It's more simple than that:

Nobody has showed a free energy device that, when subjected to an independent test, works in real life.

When that changes, I'll believe in it.

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  #28  
Old 02-22-2012, 04:08 AM
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Re: Breaking the myth. Nothing is for free.

Quote:
Originally Posted by mumbles View Post
The water fuel cell is a purported free energy device invented by American Stanley Allen Meyer (August 24, 1940 – March 21, 1998). He claimed that an automobile retrofitted with the device could use water as fuel instead of gasoline. The fuel cell purportedly split water into its component elements, hydrogen and oxygen. The hydrogen was then burned to generate energy, a process that reconstituted the water molecules. According to Meyer, the device required less energy to perform electrolysis than the minimum energy requirement predicted or measured by conventional science.[1] If the device worked as specified, it would violate both the first and second laws of thermodynamics,[1][2] allowing operation as a perpetual motion machine.[2] Meyer's claims about his "Water Fuel Cell" and the car that it powered were found to be fraudulent by an Ohio court in 1996.[1][3]

http://en.wikipedia.org/wiki/Stanley_Meyer's_water_fuel_cell

some more about water as fuel:
http://en.wikipedia.org/wiki/Oxyhydrogen
Whomever wrote this in Wikipedia did not know what Stan did.
I don't know what you call it but he did NOT use electrolysis.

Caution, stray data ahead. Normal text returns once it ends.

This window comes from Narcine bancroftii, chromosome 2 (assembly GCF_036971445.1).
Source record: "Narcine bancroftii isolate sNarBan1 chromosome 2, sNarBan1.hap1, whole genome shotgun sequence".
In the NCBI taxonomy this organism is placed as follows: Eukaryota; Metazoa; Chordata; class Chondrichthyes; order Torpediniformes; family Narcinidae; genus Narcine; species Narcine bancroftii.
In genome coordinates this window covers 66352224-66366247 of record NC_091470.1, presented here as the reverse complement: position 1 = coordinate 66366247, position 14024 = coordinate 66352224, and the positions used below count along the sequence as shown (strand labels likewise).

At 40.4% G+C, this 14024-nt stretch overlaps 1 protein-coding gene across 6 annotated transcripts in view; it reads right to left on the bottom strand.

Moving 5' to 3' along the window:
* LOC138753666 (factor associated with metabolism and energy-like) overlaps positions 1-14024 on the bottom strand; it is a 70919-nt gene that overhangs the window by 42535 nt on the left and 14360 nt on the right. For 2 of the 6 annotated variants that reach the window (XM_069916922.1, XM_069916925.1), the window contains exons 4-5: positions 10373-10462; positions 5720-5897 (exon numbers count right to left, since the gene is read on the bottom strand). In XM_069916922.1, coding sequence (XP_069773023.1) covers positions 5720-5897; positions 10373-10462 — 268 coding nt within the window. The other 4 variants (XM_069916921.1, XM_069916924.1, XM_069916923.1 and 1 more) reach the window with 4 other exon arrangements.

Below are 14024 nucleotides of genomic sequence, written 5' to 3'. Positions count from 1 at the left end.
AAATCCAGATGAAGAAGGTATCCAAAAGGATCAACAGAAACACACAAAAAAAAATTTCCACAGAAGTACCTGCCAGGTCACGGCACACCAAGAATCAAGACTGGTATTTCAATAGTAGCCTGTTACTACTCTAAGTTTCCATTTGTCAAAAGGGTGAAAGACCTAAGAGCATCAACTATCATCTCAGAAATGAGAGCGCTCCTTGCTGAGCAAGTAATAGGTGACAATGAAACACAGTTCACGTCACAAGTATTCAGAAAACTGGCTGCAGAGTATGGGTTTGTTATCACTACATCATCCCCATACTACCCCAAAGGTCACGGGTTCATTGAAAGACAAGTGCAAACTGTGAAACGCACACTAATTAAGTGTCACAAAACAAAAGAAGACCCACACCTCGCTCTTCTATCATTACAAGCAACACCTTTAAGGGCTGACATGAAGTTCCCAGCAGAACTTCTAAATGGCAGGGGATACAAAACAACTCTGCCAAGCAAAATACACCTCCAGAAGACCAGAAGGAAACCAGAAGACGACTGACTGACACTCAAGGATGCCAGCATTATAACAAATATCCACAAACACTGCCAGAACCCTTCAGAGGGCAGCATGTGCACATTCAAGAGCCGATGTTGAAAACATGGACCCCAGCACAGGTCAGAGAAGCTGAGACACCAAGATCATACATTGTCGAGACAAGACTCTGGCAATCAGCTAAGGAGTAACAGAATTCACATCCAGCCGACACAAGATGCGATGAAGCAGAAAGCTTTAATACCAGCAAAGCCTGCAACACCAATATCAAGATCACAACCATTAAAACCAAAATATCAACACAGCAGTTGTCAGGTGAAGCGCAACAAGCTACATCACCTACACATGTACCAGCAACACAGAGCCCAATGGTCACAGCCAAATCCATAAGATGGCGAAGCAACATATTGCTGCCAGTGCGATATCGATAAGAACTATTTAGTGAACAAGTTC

The first step in water for fuel is to make a simple booster. An electrolyses device that enable sufficient burning of all the fuel. Once done it creates zero emission and most of your savings are unburnt fuel that is now burning. On my 1300 Toyota I get about 20 to 30% more to the tank with the one I made.

The next step is to utilize the electricity more efficiently by pulsing it with electronics. For example on my booster it takes about 12 amps to generate hydrogen/oxygen at about one litre a minute to be conservative.

My expectation is that if I use pulsed electricity I can develop two litres a minute but with only 6 amps. Only then does it become phenominal in my view. I am still looking for simple schematics to enable me to do the change.

Up to now all I get are super duper schematics for people who run on 70 or more % water. I want something simple.

Stan developed a pulsing method that rips the hydrogen and the oxygen apart with an electro magnetic pulse that uses three phases. It gives three pulses but each one stronger than the one before. Thats why he maintained that water Period will work. No chemicals needed to make it conduct electricity.

This is a demo of how a fuel sell works . It uses incredibly little electricity to run.



This was his home test. You can see the water contained bubbling Hydrogen/oxygen on the ground there piped to the engine.



Then he fitted it all and made the news.



He was at a restaurant the day before he was going to sign a contract with the US military when he died. He claimed he was poisoned as he died.

Quote:
After more than 20 years of research and tinkering, it was time to celebrate.
Stanley Allen Meyer, his brother and two Belgian investors raised glasses in the Grove City Cracker Barrel on March 20, 1998.
Meyer said his invention could do what physicists say is impossible -- turn water into hydrogen fuel efficiently enough to drive his dune buggy cross-country on 20 gallons straight from the tap.